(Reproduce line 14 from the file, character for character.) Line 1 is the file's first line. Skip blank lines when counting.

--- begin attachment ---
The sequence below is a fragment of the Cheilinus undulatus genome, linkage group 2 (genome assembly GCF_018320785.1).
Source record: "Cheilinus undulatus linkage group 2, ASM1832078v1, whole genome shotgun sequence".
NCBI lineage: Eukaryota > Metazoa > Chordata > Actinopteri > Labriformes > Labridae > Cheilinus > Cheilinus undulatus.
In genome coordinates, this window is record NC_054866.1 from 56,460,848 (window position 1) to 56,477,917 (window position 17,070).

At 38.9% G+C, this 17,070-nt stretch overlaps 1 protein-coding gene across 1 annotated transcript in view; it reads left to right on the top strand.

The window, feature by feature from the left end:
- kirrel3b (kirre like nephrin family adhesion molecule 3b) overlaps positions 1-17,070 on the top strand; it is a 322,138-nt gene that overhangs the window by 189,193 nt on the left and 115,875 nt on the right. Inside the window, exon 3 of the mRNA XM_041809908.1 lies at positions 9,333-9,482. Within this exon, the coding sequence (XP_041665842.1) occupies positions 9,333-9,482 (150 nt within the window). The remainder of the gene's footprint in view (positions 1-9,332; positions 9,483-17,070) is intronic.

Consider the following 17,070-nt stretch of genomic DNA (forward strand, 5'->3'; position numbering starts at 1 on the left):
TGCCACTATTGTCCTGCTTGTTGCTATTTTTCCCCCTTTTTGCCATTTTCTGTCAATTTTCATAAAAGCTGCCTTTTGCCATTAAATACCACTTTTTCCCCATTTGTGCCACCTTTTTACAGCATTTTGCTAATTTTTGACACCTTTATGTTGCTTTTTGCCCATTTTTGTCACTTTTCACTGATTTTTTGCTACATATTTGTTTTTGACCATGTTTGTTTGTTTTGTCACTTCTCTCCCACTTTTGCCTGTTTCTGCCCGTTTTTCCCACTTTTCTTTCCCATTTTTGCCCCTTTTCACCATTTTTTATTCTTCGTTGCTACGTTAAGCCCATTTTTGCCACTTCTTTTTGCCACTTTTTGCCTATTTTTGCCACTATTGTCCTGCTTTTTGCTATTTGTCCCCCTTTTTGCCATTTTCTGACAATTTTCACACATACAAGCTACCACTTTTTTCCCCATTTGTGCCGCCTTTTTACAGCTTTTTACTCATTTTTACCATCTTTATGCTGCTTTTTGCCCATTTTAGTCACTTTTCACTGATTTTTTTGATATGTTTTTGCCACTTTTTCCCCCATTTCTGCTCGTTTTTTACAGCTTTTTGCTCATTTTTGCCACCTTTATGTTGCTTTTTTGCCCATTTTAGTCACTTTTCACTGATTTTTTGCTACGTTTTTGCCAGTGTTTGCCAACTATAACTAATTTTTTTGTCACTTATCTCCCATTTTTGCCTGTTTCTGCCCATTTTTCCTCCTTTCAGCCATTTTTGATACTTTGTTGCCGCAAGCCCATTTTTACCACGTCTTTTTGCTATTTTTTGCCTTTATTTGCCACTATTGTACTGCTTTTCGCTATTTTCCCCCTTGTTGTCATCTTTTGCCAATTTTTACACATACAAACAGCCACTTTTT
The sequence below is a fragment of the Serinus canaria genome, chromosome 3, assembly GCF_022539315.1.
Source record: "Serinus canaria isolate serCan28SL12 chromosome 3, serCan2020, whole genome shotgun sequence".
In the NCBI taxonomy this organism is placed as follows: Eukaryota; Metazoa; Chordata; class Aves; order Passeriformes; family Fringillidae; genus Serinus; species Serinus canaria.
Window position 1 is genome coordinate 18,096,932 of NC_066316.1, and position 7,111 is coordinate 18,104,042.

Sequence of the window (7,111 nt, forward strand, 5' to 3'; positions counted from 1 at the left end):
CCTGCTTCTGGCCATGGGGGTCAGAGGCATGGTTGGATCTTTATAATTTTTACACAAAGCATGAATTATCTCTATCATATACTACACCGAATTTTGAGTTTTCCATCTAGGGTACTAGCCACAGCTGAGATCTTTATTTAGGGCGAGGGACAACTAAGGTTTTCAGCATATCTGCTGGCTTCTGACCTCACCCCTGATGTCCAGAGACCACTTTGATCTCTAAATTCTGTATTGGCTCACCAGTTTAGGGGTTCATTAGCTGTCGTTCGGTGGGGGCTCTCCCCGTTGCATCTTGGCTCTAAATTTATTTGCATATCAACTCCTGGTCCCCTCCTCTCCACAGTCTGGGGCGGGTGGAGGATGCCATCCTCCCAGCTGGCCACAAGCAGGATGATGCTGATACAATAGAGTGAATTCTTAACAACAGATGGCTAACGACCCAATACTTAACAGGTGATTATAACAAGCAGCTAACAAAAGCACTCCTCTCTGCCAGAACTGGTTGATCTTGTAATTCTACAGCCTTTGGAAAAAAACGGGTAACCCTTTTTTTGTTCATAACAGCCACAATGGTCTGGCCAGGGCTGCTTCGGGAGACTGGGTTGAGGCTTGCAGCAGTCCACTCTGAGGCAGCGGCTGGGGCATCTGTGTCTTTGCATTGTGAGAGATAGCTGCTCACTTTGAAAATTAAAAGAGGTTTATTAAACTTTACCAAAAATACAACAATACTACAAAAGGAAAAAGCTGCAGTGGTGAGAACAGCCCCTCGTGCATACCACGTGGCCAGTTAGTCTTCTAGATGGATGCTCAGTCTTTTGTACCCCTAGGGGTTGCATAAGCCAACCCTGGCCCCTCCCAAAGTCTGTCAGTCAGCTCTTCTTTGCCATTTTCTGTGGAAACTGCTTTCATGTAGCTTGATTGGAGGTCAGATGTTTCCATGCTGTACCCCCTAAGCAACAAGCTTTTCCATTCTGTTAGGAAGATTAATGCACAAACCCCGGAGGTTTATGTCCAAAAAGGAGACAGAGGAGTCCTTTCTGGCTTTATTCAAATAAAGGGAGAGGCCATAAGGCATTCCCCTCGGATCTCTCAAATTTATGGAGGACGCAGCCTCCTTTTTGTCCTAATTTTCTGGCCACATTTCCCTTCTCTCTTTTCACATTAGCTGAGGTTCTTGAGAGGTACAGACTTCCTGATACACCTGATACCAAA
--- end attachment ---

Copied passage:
Sequence of the window (7,111 nt, forward strand, 5' to 3'; positions counted from 1 at the left end):